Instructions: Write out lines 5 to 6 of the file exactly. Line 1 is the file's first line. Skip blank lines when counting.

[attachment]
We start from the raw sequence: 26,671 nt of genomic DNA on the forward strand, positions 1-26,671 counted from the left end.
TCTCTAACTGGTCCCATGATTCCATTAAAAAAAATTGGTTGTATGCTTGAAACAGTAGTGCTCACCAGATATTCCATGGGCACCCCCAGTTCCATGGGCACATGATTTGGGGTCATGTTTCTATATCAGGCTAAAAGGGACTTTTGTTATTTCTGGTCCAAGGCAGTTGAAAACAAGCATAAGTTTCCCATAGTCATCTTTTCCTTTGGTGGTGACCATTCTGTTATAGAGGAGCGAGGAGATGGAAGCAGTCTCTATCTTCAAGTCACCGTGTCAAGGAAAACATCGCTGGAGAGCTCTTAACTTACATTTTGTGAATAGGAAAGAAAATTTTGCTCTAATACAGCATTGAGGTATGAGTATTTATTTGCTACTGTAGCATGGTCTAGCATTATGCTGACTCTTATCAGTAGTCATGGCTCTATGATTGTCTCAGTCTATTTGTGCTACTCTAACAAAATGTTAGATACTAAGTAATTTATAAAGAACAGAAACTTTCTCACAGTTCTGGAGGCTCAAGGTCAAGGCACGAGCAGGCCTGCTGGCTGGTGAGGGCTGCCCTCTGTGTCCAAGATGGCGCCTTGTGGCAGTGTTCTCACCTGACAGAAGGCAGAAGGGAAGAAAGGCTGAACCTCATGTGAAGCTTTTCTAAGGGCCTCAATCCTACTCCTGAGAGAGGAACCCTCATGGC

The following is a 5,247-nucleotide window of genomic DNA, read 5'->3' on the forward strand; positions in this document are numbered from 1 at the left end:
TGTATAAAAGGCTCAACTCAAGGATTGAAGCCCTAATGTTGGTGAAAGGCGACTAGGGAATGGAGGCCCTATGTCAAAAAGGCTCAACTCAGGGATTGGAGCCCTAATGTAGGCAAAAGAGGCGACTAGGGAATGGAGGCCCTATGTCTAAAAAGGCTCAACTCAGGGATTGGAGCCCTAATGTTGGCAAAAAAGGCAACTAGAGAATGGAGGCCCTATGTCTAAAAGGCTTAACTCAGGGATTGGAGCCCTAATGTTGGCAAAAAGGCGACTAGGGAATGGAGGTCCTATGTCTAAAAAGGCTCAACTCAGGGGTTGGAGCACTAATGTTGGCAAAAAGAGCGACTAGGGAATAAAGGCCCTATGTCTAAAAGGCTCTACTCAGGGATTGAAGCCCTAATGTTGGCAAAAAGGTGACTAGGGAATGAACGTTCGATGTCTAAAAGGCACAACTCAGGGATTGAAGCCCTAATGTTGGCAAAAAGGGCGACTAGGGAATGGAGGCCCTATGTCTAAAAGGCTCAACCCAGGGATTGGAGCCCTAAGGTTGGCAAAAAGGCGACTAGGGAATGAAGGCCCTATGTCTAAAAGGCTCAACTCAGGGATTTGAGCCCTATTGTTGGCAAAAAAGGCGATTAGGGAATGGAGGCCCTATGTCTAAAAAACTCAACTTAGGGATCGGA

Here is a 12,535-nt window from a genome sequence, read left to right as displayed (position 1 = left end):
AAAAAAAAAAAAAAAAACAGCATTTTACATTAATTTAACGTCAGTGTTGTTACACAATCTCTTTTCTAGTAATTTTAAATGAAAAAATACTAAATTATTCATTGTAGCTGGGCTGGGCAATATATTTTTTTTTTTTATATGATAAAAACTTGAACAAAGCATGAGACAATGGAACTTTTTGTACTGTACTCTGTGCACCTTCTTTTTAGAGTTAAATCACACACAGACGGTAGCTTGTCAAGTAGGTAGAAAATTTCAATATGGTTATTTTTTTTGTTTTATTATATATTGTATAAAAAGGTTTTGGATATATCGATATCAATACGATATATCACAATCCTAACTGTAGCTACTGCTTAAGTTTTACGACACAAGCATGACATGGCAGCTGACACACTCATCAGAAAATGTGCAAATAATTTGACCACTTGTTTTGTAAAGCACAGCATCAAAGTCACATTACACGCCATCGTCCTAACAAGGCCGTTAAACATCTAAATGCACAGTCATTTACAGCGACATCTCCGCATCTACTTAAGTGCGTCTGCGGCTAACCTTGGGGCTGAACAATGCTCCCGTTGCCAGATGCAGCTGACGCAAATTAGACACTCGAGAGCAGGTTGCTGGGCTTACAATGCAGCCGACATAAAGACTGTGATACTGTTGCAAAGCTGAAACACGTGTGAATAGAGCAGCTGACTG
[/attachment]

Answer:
Here is a 12,535-nt window from a genome sequence, read left to right as displayed (position 1 = left end):
AAAAAAAAAAAAAAAAACAGCATTTTACATTAATTTAACGTCAGTGTTGTTACACAATCTCTTTTCTAGTAATTTTAAATGAAAAAATACTAAATTATTCATTGTAGCTGGGCTGGGCAATATATTTTTTTTTTTTATATGATAAAAACTTGAACAAAGCATGAGACAATGGAACTTTTTGTACTGTACTCTGTGCACCTTCTTTTTAGAGTTAAATCACACACAGACGGTAGCTTGTCAAGTAGGTAGAAAATTTCAATATGGTTATTTTTTTTGTTTTATTATATATTGTATAAAAAGGTTTTGGATATATCGATATCAATACGATATATCACAATCCTAACTGTAGCTACTGCTTAAGTTTTACGACACAAGCATGACATGGCAGCTGACACACTCATCAGAAAATGTGCAAATAATTTGACCACTTGTTTTGTAAAGCACAGCATCAAAGTCACATTACACGCCATCGTCCTAACAAGGCCGTTAAACATCTAAATGCACAGTCATTTACAGCGACATCTCCGCATCTACTTAAGTGCGTCTGCGGCTAACCTTGGGGCTGAACAATGCTCCCGTTGCCAGATGCAGCTGACGCAAATTAGACACTCGAGAGCAGGTTGCTGGGCTTACAATGCAGCCGACATAAAGACTGTGATACTGTTGCAAAGCTGAAACACGTGTGAATAGAGCAGCTGACTG